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Archie Zietman

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Everything posted by Archie Zietman

  1. Wullo! Another really easy thing to do is to take a big box and fill it with dirt. Dig a hole and stick a pipe in the bottom for a tuyere. You can adjust the size of your forge to whatever you need. Forges are just glorified holes in the ground with pipes stuck in'em (look at third world country blacksmiths). I used a setup like that for more than a year with a lot of success. It was great for any sort of wood/charcoal/solid biomass. In fact I'm gonna re-build it when I get home. god luck! be merry! Archie
  2. Hello! Can you get a good hamon in 5160? I remember reading somewhere that it wasn't great for hamons, but what have your experiences been? Thanks, Archie
  3. With a simple drip and blower you don't necessarily have to filter it, since there's no pump. My tank has the big on-off valve about 2 inches above the bottom of the oil tank so that the bits and lumps simply fall out of the way. waste oils are an amazing source of energy, aren't they? be merry Archie
  4. My forge runs on waste motor oil and veggie oil. Never had smoke problems with either fuel, nor with combinations of both. You may simply need more air. You do need rather lot of air to run oil forges well.
  5. What a cool sword! He's very lucky to have such a skilled dad, the lines of the piece are really nice, especially the pommel.
  6. Hello! For the past few years I've been doing exclusively blacksmithswork (hooks, hinges, spatulas etc.) but today I was looking through the scrap pile in the shop (my college has a blacksmith shop), and found an old fork. Or rather someone had started a fork, given up almost immediately and thrown it away. So I took it, cut it in half, and made it into a decent fork and matching knife. Figured I'd post them. Gonna make the fork tines closer together, but apart from that I'm very satisfied with them. be merry! Archie P.S. Terribly sorry about the picture size, i don't know how to tak
  7. You only really need a small drizzle of oil. Lots of firey-ness in it. Sounds like you had an exciting time! For my forge I have a 1/4 inch needle valve and a 1/8 bushing, I only need 1 or two turns of the valve to have dragon's breath coming out of the doors.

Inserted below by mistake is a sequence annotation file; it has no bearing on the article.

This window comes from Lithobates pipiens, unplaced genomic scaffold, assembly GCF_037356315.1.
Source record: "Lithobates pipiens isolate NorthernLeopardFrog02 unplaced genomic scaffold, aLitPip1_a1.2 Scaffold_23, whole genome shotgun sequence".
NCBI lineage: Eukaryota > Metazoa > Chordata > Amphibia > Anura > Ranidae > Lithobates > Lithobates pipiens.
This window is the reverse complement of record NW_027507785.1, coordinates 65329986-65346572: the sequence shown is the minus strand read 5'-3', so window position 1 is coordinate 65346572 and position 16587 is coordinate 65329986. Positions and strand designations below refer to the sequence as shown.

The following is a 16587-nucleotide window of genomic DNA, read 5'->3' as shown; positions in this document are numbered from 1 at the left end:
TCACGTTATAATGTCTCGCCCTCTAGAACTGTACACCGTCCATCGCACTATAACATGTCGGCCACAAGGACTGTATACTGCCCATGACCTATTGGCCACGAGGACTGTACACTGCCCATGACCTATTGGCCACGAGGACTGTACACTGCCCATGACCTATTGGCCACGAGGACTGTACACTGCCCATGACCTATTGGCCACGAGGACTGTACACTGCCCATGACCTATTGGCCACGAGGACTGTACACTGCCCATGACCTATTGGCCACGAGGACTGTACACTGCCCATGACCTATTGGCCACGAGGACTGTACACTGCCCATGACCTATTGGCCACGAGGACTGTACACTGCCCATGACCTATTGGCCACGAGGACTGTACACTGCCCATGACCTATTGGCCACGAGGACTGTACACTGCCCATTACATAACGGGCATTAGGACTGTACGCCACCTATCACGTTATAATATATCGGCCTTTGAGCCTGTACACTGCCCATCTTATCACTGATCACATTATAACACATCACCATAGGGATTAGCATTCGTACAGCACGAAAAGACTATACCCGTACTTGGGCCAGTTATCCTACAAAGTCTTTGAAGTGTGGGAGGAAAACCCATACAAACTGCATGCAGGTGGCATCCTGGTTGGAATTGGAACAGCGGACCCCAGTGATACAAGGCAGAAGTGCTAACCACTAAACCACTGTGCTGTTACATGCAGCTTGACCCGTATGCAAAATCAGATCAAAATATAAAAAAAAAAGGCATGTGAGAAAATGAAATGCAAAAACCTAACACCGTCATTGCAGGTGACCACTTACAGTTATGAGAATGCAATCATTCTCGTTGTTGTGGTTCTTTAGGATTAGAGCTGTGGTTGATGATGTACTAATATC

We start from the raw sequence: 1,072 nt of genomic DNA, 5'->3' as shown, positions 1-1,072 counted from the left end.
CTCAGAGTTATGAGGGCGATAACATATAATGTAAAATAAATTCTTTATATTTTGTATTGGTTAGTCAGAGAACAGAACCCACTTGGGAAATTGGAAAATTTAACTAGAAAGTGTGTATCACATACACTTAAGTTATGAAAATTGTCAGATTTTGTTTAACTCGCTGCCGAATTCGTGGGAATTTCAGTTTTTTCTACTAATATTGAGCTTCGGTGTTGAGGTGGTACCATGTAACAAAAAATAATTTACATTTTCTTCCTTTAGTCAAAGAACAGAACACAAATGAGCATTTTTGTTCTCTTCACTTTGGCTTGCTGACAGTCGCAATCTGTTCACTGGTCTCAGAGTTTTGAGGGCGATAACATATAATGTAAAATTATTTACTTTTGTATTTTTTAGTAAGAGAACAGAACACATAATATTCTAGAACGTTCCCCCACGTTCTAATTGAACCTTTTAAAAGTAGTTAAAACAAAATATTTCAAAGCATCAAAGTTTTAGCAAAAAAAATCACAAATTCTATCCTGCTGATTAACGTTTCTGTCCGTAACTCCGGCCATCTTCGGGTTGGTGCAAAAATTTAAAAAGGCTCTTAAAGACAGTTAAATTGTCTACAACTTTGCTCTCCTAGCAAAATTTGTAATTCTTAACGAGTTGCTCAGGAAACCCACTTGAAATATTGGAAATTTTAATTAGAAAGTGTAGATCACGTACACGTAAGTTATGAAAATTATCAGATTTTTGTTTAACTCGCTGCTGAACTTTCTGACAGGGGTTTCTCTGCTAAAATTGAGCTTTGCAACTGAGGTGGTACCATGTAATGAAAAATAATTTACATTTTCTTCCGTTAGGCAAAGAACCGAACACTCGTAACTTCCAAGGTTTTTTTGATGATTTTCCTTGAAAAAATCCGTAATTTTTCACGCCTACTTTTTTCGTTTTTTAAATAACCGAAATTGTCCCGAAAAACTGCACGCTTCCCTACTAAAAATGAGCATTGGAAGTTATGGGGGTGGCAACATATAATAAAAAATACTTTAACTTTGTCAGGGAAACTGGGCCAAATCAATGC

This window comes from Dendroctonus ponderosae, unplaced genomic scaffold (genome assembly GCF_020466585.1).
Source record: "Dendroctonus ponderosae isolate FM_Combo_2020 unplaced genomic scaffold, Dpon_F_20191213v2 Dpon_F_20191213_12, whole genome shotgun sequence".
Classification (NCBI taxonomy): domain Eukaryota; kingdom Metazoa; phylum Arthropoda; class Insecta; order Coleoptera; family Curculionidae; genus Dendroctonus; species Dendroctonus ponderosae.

8. J. Fisher, I admire your wish to spread information, but the way in which you did it just now was very blunt and unpleasant. Mr. Loose is allowing us to see a part of how he makes a project. This is very noble of him, but it does not automatically invite you to tell the world exactly how he does his work, without his permission. This is even more the case, because he and many others make a living off of their work, and as Mr. Fogg pointed out: industry does not have the same rules about sharing as academia, so your having announced his process is even more detrimental. He has been very k
  9. Any old funny shaped chunk o' steel will work for an anvil. You just want enough space to work steel on, with plenty of mass beneath the hammer. Any crazy shape. Honest. Someone either here or on another blacksith forum uses a massive crane hook as an anvil which apparently works great. I find railroad rail, unless flipped on its' end deosn't have enough mass beneath the hammer to do anything decent sized, and it rings like a bell. f;lipped on its' head it has a very small working face which is just a pain. you're much better just finding something nice and big made of steel. You can wel
  10. how does it compare for heat reflecty-ness?
  11. Hello, I just got a pint of apg 36 refractory cement. How is it for lining a forge? thanks, Archie
  12. Why a burner as opposed to a forge?
  13. Hello. William McDonough wrote a book called Cradle to Cradle based on the idea that waste always is food for something else. He applies this to ecological cycles and extrapolates it to industry. I am putting out an invitation for people to try and use as much junk as they can in their smithing setups and use this thread to brag about it. Ideas would be: make a post anvil from giant 3-inch thick bolts, waste oil forges, making charcoal from old brush and scrap wood, using second or third hand tools and revamping old broken tools, making blades from leafsprings and old cold chisels etc.)